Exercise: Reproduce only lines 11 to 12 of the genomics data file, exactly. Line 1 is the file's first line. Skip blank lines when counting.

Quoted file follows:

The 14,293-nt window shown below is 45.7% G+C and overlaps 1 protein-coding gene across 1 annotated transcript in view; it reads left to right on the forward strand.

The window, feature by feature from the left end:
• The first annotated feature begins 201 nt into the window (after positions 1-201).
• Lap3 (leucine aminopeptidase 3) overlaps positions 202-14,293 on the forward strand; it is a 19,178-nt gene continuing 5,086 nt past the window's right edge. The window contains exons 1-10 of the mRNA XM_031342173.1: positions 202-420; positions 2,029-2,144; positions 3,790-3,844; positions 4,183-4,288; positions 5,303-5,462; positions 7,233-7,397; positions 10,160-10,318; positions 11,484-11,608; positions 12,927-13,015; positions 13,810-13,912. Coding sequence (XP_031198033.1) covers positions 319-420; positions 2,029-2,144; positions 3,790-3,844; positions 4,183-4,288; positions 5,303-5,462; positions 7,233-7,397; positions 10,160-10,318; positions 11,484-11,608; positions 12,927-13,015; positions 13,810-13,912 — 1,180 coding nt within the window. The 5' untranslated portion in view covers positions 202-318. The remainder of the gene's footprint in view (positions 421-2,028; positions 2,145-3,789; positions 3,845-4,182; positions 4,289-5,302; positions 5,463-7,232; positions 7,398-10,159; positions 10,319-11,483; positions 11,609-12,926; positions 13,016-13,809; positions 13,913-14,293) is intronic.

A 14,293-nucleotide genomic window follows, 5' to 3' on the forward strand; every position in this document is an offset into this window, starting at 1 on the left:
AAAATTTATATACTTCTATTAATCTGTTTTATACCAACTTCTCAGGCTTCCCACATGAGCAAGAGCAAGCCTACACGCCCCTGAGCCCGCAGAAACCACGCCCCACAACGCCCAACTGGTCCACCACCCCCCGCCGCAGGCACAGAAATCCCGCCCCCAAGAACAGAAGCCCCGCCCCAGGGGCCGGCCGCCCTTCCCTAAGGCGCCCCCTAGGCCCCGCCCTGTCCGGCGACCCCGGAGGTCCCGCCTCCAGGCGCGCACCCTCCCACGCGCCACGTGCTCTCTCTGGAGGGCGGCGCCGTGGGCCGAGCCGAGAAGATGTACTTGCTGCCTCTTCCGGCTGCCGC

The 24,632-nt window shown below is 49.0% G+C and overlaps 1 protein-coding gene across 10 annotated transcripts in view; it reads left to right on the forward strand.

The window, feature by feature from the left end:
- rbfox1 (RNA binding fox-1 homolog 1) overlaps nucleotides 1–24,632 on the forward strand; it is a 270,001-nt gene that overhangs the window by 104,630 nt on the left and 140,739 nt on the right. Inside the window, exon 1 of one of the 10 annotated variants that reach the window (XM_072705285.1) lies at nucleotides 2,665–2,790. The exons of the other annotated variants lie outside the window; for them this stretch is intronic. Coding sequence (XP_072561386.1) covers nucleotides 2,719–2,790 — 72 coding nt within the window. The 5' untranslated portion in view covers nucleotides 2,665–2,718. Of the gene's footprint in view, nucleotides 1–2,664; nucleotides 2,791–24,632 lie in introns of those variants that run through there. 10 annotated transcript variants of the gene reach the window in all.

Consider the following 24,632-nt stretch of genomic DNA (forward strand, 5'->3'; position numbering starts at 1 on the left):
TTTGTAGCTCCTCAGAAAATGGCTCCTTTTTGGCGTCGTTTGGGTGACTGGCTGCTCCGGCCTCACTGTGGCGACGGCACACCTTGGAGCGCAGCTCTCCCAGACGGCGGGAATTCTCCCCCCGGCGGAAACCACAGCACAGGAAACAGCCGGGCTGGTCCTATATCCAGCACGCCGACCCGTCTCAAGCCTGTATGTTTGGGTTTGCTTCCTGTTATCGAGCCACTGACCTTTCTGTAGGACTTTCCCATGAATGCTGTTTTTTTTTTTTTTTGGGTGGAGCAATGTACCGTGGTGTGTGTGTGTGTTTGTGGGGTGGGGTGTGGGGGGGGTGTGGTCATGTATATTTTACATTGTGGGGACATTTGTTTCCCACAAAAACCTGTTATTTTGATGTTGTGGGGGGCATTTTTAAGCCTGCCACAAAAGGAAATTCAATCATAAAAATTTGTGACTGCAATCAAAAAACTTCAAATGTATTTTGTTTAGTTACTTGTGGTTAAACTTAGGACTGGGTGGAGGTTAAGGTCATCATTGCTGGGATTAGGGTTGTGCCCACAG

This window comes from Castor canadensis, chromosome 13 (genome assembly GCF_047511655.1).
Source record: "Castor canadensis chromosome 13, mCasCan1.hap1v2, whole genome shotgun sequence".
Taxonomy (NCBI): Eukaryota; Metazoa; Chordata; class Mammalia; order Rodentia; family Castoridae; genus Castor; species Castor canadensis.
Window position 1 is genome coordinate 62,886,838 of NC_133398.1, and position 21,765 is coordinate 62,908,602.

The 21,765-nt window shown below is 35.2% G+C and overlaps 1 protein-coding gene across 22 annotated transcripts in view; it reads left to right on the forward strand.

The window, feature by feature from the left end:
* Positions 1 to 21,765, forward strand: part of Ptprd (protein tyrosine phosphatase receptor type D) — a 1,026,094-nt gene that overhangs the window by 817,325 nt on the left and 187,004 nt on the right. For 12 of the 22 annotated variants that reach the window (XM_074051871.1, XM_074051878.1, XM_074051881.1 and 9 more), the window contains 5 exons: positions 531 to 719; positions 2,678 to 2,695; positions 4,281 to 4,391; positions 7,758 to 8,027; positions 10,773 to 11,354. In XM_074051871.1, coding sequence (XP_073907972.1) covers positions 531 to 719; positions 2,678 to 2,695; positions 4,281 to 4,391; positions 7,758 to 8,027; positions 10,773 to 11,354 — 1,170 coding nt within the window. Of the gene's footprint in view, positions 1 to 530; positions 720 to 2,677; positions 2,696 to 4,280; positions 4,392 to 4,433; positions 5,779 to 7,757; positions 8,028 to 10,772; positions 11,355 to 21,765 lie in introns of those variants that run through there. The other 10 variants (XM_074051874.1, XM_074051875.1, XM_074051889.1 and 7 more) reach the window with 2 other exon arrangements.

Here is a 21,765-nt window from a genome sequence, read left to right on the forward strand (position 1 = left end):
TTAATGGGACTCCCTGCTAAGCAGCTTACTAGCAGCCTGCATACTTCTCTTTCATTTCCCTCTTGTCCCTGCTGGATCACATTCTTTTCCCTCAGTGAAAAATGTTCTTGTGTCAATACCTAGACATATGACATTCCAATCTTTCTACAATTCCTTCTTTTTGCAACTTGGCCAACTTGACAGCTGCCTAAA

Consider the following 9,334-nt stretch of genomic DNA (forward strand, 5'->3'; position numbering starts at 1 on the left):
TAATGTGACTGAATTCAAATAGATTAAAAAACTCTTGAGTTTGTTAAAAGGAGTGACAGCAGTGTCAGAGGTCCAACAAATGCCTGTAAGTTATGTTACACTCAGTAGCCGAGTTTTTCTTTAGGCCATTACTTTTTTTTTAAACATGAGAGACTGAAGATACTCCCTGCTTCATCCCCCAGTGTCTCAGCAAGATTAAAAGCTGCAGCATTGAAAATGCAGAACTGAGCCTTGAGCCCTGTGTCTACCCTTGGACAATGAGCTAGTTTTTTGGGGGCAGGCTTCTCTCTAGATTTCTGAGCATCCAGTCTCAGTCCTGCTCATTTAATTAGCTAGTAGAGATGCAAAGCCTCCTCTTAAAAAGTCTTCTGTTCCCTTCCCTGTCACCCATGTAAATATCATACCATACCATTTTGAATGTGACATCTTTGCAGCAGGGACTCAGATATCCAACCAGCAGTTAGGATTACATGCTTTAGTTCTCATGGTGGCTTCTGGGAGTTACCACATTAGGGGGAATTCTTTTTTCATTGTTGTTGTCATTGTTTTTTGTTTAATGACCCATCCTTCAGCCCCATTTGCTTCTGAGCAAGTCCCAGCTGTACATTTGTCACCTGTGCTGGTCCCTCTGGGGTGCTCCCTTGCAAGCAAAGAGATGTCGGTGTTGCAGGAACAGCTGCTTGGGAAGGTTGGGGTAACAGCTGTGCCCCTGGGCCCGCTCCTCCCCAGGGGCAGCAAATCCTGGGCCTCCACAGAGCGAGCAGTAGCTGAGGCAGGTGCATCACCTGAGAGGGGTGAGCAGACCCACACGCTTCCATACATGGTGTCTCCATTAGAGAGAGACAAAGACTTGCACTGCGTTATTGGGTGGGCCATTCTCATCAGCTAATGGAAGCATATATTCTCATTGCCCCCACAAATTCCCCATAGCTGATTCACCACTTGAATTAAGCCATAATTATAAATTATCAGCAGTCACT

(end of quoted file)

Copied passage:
TTTGTAGCTCCTCAGAAAATGGCTCCTTTTTGGCGTCGTTTGGGTGACTGGCTGCTCCGGCCTCACTGTGGCGACGGCACACCTTGGAGCGCAGCTCTCCCAGACGGCGGGAATTCTCCCCCCGGCGGAAACCACAGCACAGGAAACAGCCGGGCTGGTCCTATATCCAGCACGCCGACCCGTCTCAAGCCTGTATGTTTGGGTTTGCTTCCTGTTATCGAGCCACTGACCTTTCTGTAGGACTTTCCCATGAATGCTGTTTTTTTTTTTTTTTGGGTGGAGCAATGTACCGTGGTGTGTGTGTGTGTTTGTGGGGTGGGGTGTGGGGGGGGTGTGGTCATGTATATTTTACATTGTGGGGACATTTGTTTCCCACAAAAACCTGTTATTTTGATGTTGTGGGGGGCATTTTTAAGCCTGCCACAAAAGGAAATTCAATCATAAAAATTTGTGACTGCAATCAAAAAACTTCAAATGTATTTTGTTTAGTTACTTGTGGTTAAACTTAGGACTGGGTGGAGGTTAAGGTCATCATTGCTGGGATTAGGGTTGTGCCCACAG

This window comes from Castor canadensis, chromosome 13 (genome assembly GCF_047511655.1).